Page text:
American Squirrels are Conquering Europe, and It’s Bad

If you live in the eastern United States, you’re probably familiar with the ubiquitous eastern gray squirrel. Cute, derpy, annoying…whatever term you have for them, they are crucial to North American ecosystems, spreading seeds and fungal spores where they can grow and flourish. However, outside of North America, gray squirrels are waging a war against their European counterpart, the red squirrel, and the gray squirrels are winning.

But this war is not conventional warfare, where these fluffy tailed rodents engage in hand to hand combat. No. This is more like economic warfare, where every acorn is as precious as dollars and Euros. Despite the lack of bloodshed, this war is just as deadly.

Within 15 years of gray squirrels entering red squirrel habitat, red squirrels go extinct. I mean, just look at this map of gray squirrel population expansion in the UK and Ireland between 1945 and 2010. The numbers aren’t looking good for red squirrels in the British Isles.

Map of red and gray squirrel populations in the UK from 1945 to 2010. Source: Red Squirrel Survival Trust

Prior to the gray squirrel invasion, there were over 3.5 million red squirrels in the UK. Today, there are over 2.5 million gray squirrels and less than 140,000 red squirrels in the UK. 85% of the remaining British red squirrels are in Scotland.

So why do these American squirrels fare better than their European counterparts? Is it because American squirrels have a huge military and millions of guns? No, that’s not it.

Like many invasive species, eastern gray squirrels are foreigners who have few natural predators or parasites in Europe. Only the pine marten has been known to prey upon them, and it’s the reason gray squirrels have been kept at bay in Ireland and Scotland.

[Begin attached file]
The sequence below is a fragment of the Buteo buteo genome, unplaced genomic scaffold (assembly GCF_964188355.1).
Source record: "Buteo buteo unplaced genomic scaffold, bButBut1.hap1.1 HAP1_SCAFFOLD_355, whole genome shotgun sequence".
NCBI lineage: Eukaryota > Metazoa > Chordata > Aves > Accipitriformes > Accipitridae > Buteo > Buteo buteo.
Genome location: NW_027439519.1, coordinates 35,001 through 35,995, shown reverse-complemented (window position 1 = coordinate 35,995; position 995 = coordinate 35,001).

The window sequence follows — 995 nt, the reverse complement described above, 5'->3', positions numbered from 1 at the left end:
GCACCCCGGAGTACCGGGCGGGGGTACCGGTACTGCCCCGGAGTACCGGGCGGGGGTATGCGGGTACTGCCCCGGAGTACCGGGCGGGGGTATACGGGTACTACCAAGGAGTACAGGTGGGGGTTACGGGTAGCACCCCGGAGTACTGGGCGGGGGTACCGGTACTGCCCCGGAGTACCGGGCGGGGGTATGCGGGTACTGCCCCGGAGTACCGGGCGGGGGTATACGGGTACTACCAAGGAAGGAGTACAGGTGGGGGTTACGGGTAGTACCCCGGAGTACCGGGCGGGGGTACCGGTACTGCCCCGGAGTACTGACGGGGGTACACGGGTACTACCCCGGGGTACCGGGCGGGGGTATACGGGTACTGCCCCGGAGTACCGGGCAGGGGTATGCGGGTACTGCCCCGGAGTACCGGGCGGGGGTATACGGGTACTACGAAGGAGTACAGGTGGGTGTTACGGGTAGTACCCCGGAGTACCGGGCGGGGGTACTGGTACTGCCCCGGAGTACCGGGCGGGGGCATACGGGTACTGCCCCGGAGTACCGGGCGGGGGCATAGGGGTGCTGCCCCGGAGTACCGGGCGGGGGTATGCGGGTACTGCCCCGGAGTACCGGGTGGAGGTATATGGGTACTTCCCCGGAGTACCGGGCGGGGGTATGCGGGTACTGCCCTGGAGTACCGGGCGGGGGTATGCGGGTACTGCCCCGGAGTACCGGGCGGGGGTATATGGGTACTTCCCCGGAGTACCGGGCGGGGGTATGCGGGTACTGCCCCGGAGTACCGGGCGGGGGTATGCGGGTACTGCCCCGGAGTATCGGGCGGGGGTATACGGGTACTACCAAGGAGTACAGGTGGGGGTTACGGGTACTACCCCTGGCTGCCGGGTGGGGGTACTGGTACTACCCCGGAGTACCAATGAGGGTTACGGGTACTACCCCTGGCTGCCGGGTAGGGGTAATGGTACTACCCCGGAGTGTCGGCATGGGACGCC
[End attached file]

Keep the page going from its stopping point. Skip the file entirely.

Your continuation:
Another reason gray squirrels are dominating red squirrels is their physique. Some studies have suggested that gray squirrels are more fit than red squirrels and can breed better under stress. They can also better digest the proteins and fats in acorns than red squirrels. It’s a weird flex, but the red squirrels aren’t laughing.

Gray squirrels also carry a disease called squirrel parapoxvirus, which does not affect them but is often fatal for red squirrels. Formby, England experienced an 80% decline in red squirrel populations due to the parapoxvirus.

In better news, mainland Europe is faring better against these American invaders. Only Italy is grappling with gray squirrels at the moment, although things could change if they cross the Alps and expand into France and Switzerland over the next few decades. We can only assume that the allure of French cuisine and skiing in the Swiss Alps is far too great for these radical rodents to resist.

What’s crazy is that the eastern gray squirrel has not limited its invasion to Europe. Countries as far flung as South Africa and Australia have experienced their own Squirrel War Three. Thankfully, the squirrels have been unable to spread beyond the Western Cape in South Africa and were eradicated from Australia in 1973.

Even on their native North American continent, gray squirrels are spreading outside their native range. These east coast fuzzballs are appearing more and more on the west coast, from Central California all the way up to southwest British Columbia. Now, they have become the most commonly sighted squirrel species in west coast cities and suburbs, displacing native west coast squirrels, such as the American red squirrel.

However, before you start blaming the squirrels for all this carnage, the vast majority of these squirrels were introduced by humans intentionally. People released them in parks around the world to, presumably, add some cuteness to the environment. Like many disastrous environmental hiccups, we are directly responsible for problems and solutions.

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